It was shabby, disgraceful. I don't know what Howard was thinking, but as I say to you, I have not appeared on Howard's show for a period of time, and that's a reflection of my own view about his judgement. Howard, frankly, should think about giving the game away.
JOURNALIST: Mr Smith, you're saying you don't know if it was the New South Wales Police or Defence's internal investigation mechanisms that picked up this latest scandal. We know that the Skype scandal was essentially picked up by the media and that's how the ball got rolling with that one. Isn't it important to find out if it was New South Wales Police who picked up on this or Defence internal investigation-
STEPHEN SMITH: Every day of the week there are joint investigations between commonwealth agencies and State Police - every day of the week. The key point here is, you know, yes there has been terrible conduct, despicable, disgraceful conduct. The key point here, in my view, is what has been the response? And there has been an ADFIS investigation, which is ongoing. That's occurring in cooperation with the New South Wales Police.
More importantly than that, the Chief of Army, on his own volition, in consultation with the Chief of the Defence Force and the Secretary of the Department has come to me saying, this is despicable, this is disgraceful, I want to stamp it out and I want to go public and say to personnel in the Army and the Defence Force that you will not get away with this sort of shabby treatment of your colleagues. That's the end of it.
JOURNALIST: But if it was New South Wales Police doesn't it.
STEPHEN SMITH: It doesn't matter.
JOURNALIST: -the last two biggest scandals were broken both - were uncovered by someone other than Defence's internal investigation mechanisms. Doesn't that suggest that maybe you need to look at-
STEPHEN SMITH: Sometimes an investigative force, whether it's the Defence investigative force or a Police investigative force, sometimes they kick over a rock and discover something. Other times information is given to them. The key difference here between the ADFA Skype incident and now is that between ADFA Skype and now and, I said at the time, and I say again, the institutional response by Defence to the ADFA Skype incident was wanting. It was lacking.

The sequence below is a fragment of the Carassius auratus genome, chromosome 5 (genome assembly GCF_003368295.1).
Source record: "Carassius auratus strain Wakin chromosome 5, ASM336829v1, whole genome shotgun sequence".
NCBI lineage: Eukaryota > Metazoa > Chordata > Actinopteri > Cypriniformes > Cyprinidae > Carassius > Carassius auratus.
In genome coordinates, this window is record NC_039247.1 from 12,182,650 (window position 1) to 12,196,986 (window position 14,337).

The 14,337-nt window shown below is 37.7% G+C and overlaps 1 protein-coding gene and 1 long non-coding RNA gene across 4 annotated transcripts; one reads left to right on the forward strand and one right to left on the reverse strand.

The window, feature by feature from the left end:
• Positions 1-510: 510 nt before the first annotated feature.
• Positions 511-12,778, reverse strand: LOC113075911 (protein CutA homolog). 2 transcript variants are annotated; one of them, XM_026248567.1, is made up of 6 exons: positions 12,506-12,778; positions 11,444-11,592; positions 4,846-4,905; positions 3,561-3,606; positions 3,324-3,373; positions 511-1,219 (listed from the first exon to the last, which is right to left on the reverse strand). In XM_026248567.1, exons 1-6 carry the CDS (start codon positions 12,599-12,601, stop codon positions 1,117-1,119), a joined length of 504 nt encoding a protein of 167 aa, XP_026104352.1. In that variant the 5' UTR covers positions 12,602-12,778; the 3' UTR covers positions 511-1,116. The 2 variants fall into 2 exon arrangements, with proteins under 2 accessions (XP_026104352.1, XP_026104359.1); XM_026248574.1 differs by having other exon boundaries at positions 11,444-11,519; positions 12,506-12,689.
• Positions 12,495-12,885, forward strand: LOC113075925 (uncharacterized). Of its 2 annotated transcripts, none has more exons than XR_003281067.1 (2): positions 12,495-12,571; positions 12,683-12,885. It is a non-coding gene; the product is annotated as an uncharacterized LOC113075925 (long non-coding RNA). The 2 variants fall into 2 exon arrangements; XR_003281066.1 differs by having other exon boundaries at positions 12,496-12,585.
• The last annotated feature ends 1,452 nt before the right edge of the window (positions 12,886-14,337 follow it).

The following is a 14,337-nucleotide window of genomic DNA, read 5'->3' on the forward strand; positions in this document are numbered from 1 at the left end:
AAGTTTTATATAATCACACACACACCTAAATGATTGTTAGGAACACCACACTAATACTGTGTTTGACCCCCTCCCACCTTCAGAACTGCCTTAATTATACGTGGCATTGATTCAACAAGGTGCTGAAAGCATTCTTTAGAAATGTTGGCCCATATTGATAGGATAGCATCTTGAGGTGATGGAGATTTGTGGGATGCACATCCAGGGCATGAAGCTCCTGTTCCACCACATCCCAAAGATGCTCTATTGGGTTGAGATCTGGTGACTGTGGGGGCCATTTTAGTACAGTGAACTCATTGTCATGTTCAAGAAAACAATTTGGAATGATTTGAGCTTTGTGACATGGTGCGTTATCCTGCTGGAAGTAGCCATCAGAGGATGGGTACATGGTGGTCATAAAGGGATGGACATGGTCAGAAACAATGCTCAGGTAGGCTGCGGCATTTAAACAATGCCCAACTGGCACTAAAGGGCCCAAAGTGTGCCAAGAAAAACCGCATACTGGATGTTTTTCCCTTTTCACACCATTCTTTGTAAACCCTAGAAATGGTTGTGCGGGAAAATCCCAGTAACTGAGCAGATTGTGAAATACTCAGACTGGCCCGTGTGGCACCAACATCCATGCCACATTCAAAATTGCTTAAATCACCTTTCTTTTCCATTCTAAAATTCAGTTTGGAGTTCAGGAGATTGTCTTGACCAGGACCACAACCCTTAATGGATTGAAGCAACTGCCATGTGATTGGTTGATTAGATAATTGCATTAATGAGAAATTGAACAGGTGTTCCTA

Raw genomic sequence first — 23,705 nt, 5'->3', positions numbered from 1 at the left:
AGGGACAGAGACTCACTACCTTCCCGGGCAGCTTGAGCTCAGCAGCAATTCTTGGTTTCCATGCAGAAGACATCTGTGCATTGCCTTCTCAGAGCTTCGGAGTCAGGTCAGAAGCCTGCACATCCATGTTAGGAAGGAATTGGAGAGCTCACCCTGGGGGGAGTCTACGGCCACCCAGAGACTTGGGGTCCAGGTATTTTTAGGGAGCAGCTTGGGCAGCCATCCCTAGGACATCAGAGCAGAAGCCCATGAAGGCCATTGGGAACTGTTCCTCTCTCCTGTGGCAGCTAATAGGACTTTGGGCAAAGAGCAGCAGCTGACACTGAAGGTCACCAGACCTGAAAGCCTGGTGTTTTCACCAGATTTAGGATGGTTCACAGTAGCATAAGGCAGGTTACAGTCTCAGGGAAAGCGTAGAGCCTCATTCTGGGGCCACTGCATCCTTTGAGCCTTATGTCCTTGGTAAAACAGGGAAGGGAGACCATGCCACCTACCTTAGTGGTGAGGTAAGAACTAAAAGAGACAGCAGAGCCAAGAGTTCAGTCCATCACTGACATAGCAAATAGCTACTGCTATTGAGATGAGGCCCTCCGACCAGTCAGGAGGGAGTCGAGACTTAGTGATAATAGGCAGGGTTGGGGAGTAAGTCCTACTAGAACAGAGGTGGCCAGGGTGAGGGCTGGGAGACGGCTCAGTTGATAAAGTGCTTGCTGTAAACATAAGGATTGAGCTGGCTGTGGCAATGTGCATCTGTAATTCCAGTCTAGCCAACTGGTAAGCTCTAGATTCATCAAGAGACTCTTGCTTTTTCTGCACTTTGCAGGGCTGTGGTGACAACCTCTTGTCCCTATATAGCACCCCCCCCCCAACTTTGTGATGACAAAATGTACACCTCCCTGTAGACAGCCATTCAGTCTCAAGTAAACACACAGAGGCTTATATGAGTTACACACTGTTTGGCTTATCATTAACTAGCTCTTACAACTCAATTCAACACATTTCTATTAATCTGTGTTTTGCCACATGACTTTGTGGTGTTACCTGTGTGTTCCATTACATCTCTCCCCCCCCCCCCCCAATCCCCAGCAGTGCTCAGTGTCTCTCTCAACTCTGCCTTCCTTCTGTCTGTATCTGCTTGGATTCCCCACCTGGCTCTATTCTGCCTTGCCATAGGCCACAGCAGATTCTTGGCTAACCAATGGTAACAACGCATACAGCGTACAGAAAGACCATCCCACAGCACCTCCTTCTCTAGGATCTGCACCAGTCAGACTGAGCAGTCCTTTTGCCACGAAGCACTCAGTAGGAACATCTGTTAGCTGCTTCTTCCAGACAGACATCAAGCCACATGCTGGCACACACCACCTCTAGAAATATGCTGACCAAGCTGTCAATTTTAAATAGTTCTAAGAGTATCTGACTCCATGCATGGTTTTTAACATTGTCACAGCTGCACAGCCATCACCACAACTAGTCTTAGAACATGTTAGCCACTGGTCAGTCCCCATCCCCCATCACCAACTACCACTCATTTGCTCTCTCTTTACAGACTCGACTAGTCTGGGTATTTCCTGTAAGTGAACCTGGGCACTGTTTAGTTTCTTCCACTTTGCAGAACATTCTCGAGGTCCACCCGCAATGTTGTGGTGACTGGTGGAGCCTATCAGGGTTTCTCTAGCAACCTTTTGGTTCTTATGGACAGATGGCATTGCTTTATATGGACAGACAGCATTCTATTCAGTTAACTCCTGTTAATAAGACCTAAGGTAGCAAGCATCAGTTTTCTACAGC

That is why I made very robust remarks at the time - and I'll come back to those - and instituted a series of review culminating in a range of things. The Pathway to Change document, which now says all of the leaderships sign up to zero tolerance. The Sex Discrimination Commissioner's report into the treatment of women in ADFA and the ADF. And the DLA Piper Review, which uncovered a range of serious abuses, sexual and otherwise, in Defence, over a period of five decades, which has now seen the establishment of the Defence Abuse Taskforce, chaired by Len Roberts-Smith.
I make this point. At the time I made my robust remarks at ADFA Skype, some commentators, some people out there, criticised me for so doing. I don't see that criticism today because the steps that I took, the steps that the Government took, the steps that I then took in conjunction with the leadership of the Defence Force have proven to be correct and General Morrison's response yesterday reflects that absolutely.
Okay. Good. Thanks. Cheers.